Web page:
Fitch calls for more government action in ‘overvalued’ Canadian housing market
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The Canadian housing market is 20% overvalued and needs another round of government regulations to cool it, credit agency Fitch Ratings said Monday.
The statement is sure to add more fuel to the fire about what’s next for the next Canadian housing market which has seen a rebound in sales after a slow winter and new records for price set every month.
Fitch points to numbers from Canadian Real Estate Association which show home prices grew 7.1% in May on a year over year basis.
“According to Fitch’s sustainable home price model, which measures home prices relative to long-term fundamentals, Canadian home prices remain approximately 20% overvalued in real terms,” the Chicago-based company said in its statement.
It noted building permits have picked up in recent months along with sales, supported by historically low interest rates and those factors are driving up affordability.
Canadian home prices remain approximately 20% overvalued in real terms
Fitch also said household debt to disposable income, which reached a record high of 164.1% in the third quarter of 2013 before declining the next two quarters, is making the market “more susceptible” to shocks from higher unemployment or interest rate increases.
The federal government has intervened four times to slow the housing market, among the measures being shortening amortization lengths from 40 years to 25 years. It also tightened the rules around eligibility for government-backed mortgage insurance.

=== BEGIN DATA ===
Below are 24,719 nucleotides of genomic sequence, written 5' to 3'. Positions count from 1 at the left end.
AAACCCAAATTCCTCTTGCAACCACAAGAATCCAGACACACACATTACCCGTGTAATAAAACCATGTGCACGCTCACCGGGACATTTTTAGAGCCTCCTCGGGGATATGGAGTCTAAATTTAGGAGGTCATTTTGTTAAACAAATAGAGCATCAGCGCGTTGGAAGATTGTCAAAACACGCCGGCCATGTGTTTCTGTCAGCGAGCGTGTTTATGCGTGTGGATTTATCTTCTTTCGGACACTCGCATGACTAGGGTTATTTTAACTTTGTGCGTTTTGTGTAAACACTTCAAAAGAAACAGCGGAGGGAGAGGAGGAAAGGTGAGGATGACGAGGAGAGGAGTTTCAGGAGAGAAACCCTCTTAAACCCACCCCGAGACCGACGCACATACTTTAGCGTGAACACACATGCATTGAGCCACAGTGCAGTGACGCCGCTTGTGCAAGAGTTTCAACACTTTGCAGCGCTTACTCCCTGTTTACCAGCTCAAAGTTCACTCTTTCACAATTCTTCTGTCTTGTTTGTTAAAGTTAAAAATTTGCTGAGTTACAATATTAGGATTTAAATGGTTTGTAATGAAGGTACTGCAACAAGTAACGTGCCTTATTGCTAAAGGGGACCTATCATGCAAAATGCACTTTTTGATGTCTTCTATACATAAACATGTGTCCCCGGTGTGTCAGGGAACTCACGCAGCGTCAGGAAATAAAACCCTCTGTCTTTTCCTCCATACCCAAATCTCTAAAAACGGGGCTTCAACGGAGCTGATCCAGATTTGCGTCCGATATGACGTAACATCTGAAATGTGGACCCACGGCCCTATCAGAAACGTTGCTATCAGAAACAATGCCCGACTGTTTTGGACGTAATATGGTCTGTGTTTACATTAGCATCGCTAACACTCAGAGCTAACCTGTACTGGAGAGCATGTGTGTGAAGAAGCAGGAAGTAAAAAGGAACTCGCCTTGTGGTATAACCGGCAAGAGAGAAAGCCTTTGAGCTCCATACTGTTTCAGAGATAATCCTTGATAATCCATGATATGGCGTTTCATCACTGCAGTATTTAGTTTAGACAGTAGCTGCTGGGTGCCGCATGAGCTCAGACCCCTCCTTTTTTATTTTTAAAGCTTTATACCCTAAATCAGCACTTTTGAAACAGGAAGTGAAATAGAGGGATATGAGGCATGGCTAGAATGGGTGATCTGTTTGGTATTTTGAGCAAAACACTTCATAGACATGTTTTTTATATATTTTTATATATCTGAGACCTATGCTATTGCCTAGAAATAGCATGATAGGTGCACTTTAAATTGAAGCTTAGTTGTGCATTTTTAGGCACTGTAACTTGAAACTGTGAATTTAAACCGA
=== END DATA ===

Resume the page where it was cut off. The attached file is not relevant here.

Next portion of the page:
Fitch wants more regulation. “The long-term impacts remain unclear, and policy makers may be required to take additional steps over the short term to engineer a soft landing,” the agency said.
But the company’s statement comes as new data suggests the pace of house price gains are slowing on a national basis despite the fact there are still cities that continue to show price growth.
The Teranet Home Price Index increased 4.4% in June from a year ago, down from the 4.6% year over year jump in May.
The composite six index which covers Vancouver, Toronto, Calgary, Montreal, Ottawa and Halifax was up 4.9% in June from a year ago compared to a 5.1% year over year increase in May. Both the overall and the composite index were up 0.9% in June from May.
“With the housing market having now shaken off the winter blues, price are continuing to rise at a solid pace. That said, the continued deceleration in price growth on a year-over-year basis may be an indication that the Canadian housing market is becoming more balanced,” said Toronto-Dominion Bank economist Randall Bartlett.
Canadian consumers appear equally unconcerned about a major correction happening in the market, based on a new survey.
A poll released by Bloomberg and Nanos Research Group shows Canadians have not been this optimistic about the housing market since 2008. The survey found 47% of Canadians predict home prices will rise over the next six months versus 11.6% who said they would drop — the widest gap between the two numbers since 2009.
Long-time housing bear David Madani, an economist with Capital Economics, said those hopes may be unfounded.
He said prices typically move up over the summer season and low interest rates could support further short-term growth in the market.
“The recent declines in existing home sales-to-listings ratios in these markets suggest that further moderation, or outright declines, in the annual rate are likely in the coming months,” said Mr. Madani. “Given the recent drop in mortgage costs, a pick-up in home sales over the next few months might delay this price weakness until next year. But we still believe that the housing market is headed for a major correction over the longer term.”